JANE TINGLE, TRUST FUNDRAISING MANAGER, FARM-AFRICA
Why did you apply to this foundation? In 2004, FARM-Africa started working with a US-based consultant to help us explore fundraising opportunities in the US. The Conservation, Food and Health Foundation seemed relevant because it prioritises initiatives that improve access to the availability of food in developing countries. The Manyara Farmers' Research Project aims to increase productivity and ensure food security for small-scale farmers in Tanzania by training farmers to improve fruit, vegetable and staple crop production.
What did the application process involve? The first stage of the process was to submit a concept paper and budget. The next stage was a full proposal covering the organisation and project in greater detail.
Could the application have been simpler? No. The two stages ensured that only projects with a chance of getting funding progress to full proposal stage.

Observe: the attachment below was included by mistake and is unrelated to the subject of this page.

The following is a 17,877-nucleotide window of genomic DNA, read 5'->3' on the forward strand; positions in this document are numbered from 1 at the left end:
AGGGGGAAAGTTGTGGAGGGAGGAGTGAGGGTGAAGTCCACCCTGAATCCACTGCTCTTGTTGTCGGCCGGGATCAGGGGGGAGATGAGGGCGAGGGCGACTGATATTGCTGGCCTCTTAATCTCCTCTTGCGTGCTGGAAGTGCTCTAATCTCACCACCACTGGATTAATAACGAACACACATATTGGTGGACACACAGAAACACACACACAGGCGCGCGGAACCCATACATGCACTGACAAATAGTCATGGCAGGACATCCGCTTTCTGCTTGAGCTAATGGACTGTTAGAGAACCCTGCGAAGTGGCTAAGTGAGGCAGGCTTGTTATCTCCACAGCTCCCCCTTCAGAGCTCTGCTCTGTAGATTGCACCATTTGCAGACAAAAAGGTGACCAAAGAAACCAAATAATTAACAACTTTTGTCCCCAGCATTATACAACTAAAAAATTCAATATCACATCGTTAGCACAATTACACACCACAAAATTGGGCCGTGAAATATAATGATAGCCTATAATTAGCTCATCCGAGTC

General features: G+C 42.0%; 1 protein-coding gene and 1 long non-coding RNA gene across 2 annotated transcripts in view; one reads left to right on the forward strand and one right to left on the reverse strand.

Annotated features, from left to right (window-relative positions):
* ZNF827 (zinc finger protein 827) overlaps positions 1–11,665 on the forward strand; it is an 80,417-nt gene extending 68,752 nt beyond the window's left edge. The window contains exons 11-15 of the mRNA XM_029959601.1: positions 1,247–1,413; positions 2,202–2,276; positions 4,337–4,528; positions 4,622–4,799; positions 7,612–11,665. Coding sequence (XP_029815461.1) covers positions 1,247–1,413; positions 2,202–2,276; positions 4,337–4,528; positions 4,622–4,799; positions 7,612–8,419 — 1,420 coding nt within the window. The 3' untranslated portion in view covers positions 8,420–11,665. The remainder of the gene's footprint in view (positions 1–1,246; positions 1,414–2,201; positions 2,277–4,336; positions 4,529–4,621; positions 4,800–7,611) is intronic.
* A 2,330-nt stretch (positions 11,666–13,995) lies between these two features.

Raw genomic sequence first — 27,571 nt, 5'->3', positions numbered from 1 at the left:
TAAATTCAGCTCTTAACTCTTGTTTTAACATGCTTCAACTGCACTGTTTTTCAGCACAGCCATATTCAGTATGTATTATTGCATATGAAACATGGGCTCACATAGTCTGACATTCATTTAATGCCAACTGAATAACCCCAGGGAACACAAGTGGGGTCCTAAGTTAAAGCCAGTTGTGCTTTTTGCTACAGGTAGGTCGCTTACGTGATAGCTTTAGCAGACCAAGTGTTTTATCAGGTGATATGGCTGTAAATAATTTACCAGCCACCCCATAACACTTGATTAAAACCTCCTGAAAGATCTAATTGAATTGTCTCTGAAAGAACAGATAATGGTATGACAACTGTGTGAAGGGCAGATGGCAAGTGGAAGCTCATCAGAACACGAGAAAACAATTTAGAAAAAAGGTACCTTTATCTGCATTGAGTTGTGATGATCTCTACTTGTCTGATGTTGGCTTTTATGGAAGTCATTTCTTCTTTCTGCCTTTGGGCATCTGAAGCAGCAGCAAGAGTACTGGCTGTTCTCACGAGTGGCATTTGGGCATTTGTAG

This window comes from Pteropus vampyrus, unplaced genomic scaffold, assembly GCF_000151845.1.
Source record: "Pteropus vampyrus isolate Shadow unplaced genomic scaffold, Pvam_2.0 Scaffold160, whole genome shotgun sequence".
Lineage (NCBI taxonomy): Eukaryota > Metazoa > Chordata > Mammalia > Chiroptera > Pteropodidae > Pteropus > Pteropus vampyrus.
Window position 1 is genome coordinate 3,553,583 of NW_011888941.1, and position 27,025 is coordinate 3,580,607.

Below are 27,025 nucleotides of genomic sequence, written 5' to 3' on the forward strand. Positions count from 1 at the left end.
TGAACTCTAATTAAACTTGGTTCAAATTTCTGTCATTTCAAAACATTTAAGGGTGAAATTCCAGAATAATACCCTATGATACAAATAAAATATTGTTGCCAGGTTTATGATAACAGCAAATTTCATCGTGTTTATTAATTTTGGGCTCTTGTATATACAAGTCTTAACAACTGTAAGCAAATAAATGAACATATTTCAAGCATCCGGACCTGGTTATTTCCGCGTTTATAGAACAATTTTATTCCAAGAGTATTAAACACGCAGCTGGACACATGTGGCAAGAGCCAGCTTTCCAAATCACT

Is part of the money for infrastructure or training? Conservation, Food and Health prefers to fund direct costs, so it is only funding training for the farmers in the field.
Did you apply to other funders? We received a total of £28,500 from three UK trusts.
Why we gave the grant
PRENTICE ZINN, PROGRAMME OFFICER, CONSERVATION, FOOD AND HEALTH FOUNDATION
The Conservation, Food and Health Foundation helps organisations develop tools and strategies that build local capacity to feed thousands of people.
FARM-Africa's Manyara Farmers' Research Project was particularly appealing because local farmers as researchers serve as the central change agents in the community. Most importantly, the programme is developing local, member-based project-governing structures and pays close attention to the market forces that can support farmers and strengthen the local economy and food system.